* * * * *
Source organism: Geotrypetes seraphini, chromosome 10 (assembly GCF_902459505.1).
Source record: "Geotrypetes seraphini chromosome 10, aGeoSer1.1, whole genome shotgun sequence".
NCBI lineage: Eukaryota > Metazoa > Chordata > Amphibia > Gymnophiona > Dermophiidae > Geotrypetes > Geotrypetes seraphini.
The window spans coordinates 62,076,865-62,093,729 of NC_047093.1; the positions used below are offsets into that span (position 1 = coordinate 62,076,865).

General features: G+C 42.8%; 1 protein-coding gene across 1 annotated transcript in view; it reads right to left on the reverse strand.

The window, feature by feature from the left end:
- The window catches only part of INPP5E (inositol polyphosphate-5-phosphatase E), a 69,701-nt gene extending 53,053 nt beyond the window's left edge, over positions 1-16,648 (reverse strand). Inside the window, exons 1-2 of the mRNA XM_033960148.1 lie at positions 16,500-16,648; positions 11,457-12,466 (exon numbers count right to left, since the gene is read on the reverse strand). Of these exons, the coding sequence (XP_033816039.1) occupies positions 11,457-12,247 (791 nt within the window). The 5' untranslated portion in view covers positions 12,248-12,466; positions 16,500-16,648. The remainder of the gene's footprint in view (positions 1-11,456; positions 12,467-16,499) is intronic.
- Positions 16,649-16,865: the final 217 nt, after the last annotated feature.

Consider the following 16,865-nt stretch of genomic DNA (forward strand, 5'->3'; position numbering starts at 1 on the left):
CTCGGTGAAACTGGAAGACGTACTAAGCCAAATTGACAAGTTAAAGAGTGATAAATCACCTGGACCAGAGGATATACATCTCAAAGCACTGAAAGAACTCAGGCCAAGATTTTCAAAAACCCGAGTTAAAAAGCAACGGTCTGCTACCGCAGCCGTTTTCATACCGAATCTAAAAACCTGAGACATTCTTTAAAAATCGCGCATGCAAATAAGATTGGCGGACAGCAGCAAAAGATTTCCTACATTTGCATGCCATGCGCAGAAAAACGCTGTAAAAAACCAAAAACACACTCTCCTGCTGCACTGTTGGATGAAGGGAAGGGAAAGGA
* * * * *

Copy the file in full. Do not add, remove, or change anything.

Source organism: Geotrypetes seraphini, chromosome 10 (assembly GCF_902459505.1).
Source record: "Geotrypetes seraphini chromosome 10, aGeoSer1.1, whole genome shotgun sequence".
NCBI lineage: Eukaryota > Metazoa > Chordata > Amphibia > Gymnophiona > Dermophiidae > Geotrypetes > Geotrypetes seraphini.
The window spans coordinates 62,076,865-62,093,729 of NC_047093.1; the positions used below are offsets into that span (position 1 = coordinate 62,076,865).

General features: G+C 42.8%; 1 protein-coding gene across 1 annotated transcript in view; it reads right to left on the reverse strand.

The window, feature by feature from the left end:
- The window catches only part of INPP5E (inositol polyphosphate-5-phosphatase E), a 69,701-nt gene extending 53,053 nt beyond the window's left edge, over positions 1-16,648 (reverse strand). Inside the window, exons 1-2 of the mRNA XM_033960148.1 lie at positions 16,500-16,648; positions 11,457-12,466 (exon numbers count right to left, since the gene is read on the reverse strand). Of these exons, the coding sequence (XP_033816039.1) occupies positions 11,457-12,247 (791 nt within the window). The 5' untranslated portion in view covers positions 12,248-12,466; positions 16,500-16,648. The remainder of the gene's footprint in view (positions 1-11,456; positions 12,467-16,499) is intronic.
- Positions 16,649-16,865: the final 217 nt, after the last annotated feature.

Consider the following 16,865-nt stretch of genomic DNA (forward strand, 5'->3'; position numbering starts at 1 on the left):
CTCGGTGAAACTGGAAGACGTACTAAGCCAAATTGACAAGTTAAAGAGTGATAAATCACCTGGACCAGAGGATATACATCTCAAAGCACTGAAAGAACTCAGGCCAAGATTTTCAAAAACCCGAGTTAAAAAGCAACGGTCTGCTACCGCAGCCGTTTTCATACCGAATCTAAAAACCTGAGACATTCTTTAAAAATCGCGCATGCAAATAAGATTGGCGGACAGCAGCAAAAGATTTCCTACATTTGCATGCCATGCGCAGAAAAACGCTGTAAAAAACCAAAAACACACTCTCCTGCTGCACTGTTGGATGAAGGGAAGGGAAAGGA